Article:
7 of the Most Common Types of STDs in Singapore

A lot of people dodge the topic of STDs in any conversation. While it is a rather private topic to discuss with just about anyone, it is important that you understand the matter thoroughly and have a firm grasp about the subject – especially if you are sexually active yourself.

Being sexually active prompts you to regularly undergo a STD screening/test to ensure you’re in the clear of any sexually transmitted disease (STDs). The kind of test you’ll be having depends on various personal risk factors, depending on your individual assessment. If the symptoms are rather noticeable and obvious (such as visible warts and sorts), your doctor might not even require the need for a testing.

It doesn’t have to be the end of the world for you if you happen to get a positive diagnosis at the STD test clinic in Singapore because the good news is: most forms of STDs are curable, and they can be treated in time with proper medication and maintenance.

STDs vs. STIs.
Sexually transmitted diseases are attached with massive stigma not only in Singapore but also in other countries across the globe. Because of this, STDs are commonly referred to as STIs – since the term ‘infection’ possesses less stigma than the word ‘disease’. Having an infection is still possible even without observable symptoms, and the infection might turn into a disease in the long run once you begin to experience its symptoms.

The only way to diagnose an infection in the absence of any symptoms is through getting a STD screen. If you’re sexually active, consider getting the test regularly to ensure you’re in the clear.

Common types of STDs

a. Gonorrhea and Chlamydia
These two are among the most common types of STDs in Singapore. Usually, gonorrhea and chlamydia are grouped together because they can be screened in a single STD screening session at the same time. The bacteria behind the diseases doesn’t always show obvious symptoms – and so the diagnosis of the infection can be sometimes missed (particularly among women). This can be spread through anal, oral, or genital contact with someone who is already infected.

b. Human Papillomavirus (HPV)
Another common sexually transmitted infection, HPV is notorious for causing genital warts. The lesions do not appear in everyone who has HPV, though. The virus is easily contagious and can be transmitted through sexual acts or via a mere skin-to-skin contact. A diagnosis with a HIV test Singapore can be made through a simple inspection of the genital warts, although a further STD testing is required in some cases (which can include a colposcopy or biopsy among women).

c. Herpes
Herpes is commonly transmitted through direct contact with infectious sores, but it can also be transmitted even when the infected person possesses no obvious symptoms. Despite the absence of visible lesions, an infected person is still likely to be highly contagious. Taking precautions alone may not be enough to prevent the spread of the sexually transmitted disease.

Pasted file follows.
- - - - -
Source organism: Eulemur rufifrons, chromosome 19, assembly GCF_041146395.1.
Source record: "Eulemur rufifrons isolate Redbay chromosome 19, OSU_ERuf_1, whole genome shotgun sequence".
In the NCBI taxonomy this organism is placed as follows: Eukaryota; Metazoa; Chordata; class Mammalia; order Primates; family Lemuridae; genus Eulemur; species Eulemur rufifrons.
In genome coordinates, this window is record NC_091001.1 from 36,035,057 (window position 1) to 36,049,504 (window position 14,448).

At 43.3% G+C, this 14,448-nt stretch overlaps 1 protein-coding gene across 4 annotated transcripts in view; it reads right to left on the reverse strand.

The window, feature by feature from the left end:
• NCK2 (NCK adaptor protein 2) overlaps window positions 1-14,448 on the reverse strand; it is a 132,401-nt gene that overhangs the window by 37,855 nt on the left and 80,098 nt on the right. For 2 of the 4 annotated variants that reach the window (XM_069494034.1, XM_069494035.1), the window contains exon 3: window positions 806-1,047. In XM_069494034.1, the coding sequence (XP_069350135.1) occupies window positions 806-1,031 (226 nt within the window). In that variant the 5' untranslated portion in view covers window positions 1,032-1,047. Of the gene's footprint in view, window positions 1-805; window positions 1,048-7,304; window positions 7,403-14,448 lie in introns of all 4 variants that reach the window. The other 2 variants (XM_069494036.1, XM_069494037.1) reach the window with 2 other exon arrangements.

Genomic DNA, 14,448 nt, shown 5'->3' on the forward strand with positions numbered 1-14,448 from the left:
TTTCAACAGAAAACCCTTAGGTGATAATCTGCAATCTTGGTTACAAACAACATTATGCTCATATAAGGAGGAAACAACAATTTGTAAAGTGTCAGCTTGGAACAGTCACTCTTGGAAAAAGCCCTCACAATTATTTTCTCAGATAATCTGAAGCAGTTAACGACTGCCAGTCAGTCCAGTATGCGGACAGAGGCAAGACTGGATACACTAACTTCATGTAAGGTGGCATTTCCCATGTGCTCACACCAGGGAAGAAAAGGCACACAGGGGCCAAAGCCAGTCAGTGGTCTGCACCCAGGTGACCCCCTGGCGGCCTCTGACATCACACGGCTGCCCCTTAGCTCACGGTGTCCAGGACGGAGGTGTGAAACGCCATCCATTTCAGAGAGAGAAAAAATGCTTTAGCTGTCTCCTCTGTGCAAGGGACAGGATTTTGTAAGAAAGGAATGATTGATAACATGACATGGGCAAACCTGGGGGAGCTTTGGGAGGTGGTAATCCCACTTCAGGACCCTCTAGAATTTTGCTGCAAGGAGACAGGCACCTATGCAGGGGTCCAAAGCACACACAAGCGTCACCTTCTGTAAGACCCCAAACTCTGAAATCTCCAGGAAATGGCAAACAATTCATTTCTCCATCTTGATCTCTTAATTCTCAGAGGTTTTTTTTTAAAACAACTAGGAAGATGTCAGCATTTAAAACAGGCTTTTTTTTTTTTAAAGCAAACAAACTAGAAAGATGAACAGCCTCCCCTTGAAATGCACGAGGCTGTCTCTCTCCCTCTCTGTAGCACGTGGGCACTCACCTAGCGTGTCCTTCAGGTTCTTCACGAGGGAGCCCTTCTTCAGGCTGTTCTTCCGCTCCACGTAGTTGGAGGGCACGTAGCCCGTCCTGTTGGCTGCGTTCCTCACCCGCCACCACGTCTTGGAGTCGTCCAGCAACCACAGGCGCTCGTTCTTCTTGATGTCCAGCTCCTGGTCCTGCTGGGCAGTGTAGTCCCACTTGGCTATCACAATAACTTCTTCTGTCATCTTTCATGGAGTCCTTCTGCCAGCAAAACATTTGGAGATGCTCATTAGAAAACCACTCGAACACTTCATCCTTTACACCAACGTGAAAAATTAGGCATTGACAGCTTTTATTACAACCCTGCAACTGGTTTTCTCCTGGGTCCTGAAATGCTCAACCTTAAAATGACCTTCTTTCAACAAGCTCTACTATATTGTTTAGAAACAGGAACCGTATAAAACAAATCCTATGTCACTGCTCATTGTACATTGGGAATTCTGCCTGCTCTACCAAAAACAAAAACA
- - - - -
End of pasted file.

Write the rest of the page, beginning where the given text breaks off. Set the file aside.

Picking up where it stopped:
The Herpes virus can be classified under two general strains: type 1 and type 2. Type 1 is generally associated with oral herpes/cold sores and type 2 is associated with genital herpes. However, recent studies show that genital infections can also be caused by the Type 1 herpes. A common symptom of Herpes is the outbreak of painful and visible sores around the mouth, genital area, or the anus.

d. Syphilis
A bacterial infection, Syphilis is transferred from an infected person to another through direct contact (either oral, anal, or genital). Although the sores are highly infectious, they are generally painless compared to other STDs. The visible sores are a common symptom of Syphilis especially around the early stages of the infection.

e. HIV
HIV, a viral infection, is commonly transmitted via two means. First is through blood contact, most notably among drug abusers who happen to share a needle with an infected person, and second is through sexual means, especially when having unprotected vaginal or anal sex.

There are rare cases, however, which proves HIV can still be transferred from one person to another through direct contact with bodily fluids.

f. Hepatitis C
Another common viral infection, Hepatitis C is usually transferred from an infected person to another either by a blood contact or skin exposure. This means, sharing needles with a person who has the infection or having direct contact with that person’s sore or open wound can put you at risk of getting hepatitis C. If this happens, always consult your doctor and get a STD test as soon as possible.

Although rare, Hepatitis C can also be contracted by sexual means. The risk of transmission is about 1 in every 190,000 sexual acts. The infection is notorious for causing a chronic liver disease and liver cancer.

g. Hepatitis B
Aside from Hepatitis C, Hepatitis B is another form of Hepatitis which can be transmitted sexually. It is also another common viral infection which may be contracted via blood or semen. Hepatitis B is also known for causing various liver diseases.

Just like getting an x-ray scan for broken bones or a mammogram for breast cancer screening, getting a STD screen/test is important to diagnose any sexually transmitted disease or infection immediately. Just because you lack any observable symptoms doesn’t guarantee you’re 100% safe. We don’t mean to cause you anxiety, but getting a screening test is a sure way to prove that you’re in the clear of the dangers of STDs.

No uniform tests can be recommended for everyone. These recommendations boil down on each individual assessment, depending on certain factors such as one’s risk level and lifestyle.